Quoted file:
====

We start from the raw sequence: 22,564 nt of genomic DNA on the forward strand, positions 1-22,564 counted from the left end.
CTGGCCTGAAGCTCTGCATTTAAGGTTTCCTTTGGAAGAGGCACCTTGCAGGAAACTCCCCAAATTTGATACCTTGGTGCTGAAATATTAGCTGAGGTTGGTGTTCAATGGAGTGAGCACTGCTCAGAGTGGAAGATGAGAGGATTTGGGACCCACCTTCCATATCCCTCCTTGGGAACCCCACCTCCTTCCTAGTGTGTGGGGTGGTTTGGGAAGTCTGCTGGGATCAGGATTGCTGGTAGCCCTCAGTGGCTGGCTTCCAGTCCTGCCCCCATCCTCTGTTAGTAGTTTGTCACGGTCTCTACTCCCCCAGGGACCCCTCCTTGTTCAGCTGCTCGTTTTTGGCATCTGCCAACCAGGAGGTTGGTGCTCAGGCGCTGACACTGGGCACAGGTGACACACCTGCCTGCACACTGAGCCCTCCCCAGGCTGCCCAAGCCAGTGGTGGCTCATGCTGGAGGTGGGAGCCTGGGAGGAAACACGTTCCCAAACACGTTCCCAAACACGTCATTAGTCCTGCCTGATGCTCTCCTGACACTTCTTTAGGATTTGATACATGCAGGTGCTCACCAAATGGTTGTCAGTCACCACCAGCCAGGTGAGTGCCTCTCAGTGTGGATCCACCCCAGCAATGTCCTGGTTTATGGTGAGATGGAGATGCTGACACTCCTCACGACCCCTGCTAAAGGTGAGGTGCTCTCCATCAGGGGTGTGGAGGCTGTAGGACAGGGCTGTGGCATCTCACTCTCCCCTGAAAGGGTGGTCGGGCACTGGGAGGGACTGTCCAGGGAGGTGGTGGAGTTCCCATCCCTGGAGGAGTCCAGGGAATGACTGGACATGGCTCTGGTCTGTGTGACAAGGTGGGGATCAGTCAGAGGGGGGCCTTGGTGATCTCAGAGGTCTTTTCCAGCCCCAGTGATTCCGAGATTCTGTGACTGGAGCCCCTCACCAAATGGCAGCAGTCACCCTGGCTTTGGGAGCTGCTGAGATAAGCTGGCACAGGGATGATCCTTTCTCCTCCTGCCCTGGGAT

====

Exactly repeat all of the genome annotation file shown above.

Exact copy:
We start from the raw sequence: 22,564 nt of genomic DNA on the forward strand, positions 1-22,564 counted from the left end.
CTGGCCTGAAGCTCTGCATTTAAGGTTTCCTTTGGAAGAGGCACCTTGCAGGAAACTCCCCAAATTTGATACCTTGGTGCTGAAATATTAGCTGAGGTTGGTGTTCAATGGAGTGAGCACTGCTCAGAGTGGAAGATGAGAGGATTTGGGACCCACCTTCCATATCCCTCCTTGGGAACCCCACCTCCTTCCTAGTGTGTGGGGTGGTTTGGGAAGTCTGCTGGGATCAGGATTGCTGGTAGCCCTCAGTGGCTGGCTTCCAGTCCTGCCCCCATCCTCTGTTAGTAGTTTGTCACGGTCTCTACTCCCCCAGGGACCCCTCCTTGTTCAGCTGCTCGTTTTTGGCATCTGCCAACCAGGAGGTTGGTGCTCAGGCGCTGACACTGGGCACAGGTGACACACCTGCCTGCACACTGAGCCCTCCCCAGGCTGCCCAAGCCAGTGGTGGCTCATGCTGGAGGTGGGAGCCTGGGAGGAAACACGTTCCCAAACACGTTCCCAAACACGTCATTAGTCCTGCCTGATGCTCTCCTGACACTTCTTTAGGATTTGATACATGCAGGTGCTCACCAAATGGTTGTCAGTCACCACCAGCCAGGTGAGTGCCTCTCAGTGTGGATCCACCCCAGCAATGTCCTGGTTTATGGTGAGATGGAGATGCTGACACTCCTCACGACCCCTGCTAAAGGTGAGGTGCTCTCCATCAGGGGTGTGGAGGCTGTAGGACAGGGCTGTGGCATCTCACTCTCCCCTGAAAGGGTGGTCGGGCACTGGGAGGGACTGTCCAGGGAGGTGGTGGAGTTCCCATCCCTGGAGGAGTCCAGGGAATGACTGGACATGGCTCTGGTCTGTGTGACAAGGTGGGGATCAGTCAGAGGGGGGCCTTGGTGATCTCAGAGGTCTTTTCCAGCCCCAGTGATTCCGAGATTCTGTGACTGGAGCCCCTCACCAAATGGCAGCAGTCACCCTGGCTTTGGGAGCTGCTGAGATAAGCTGGCACAGGGATGATCCTTTCTCCTCCTGCCCTGGGAT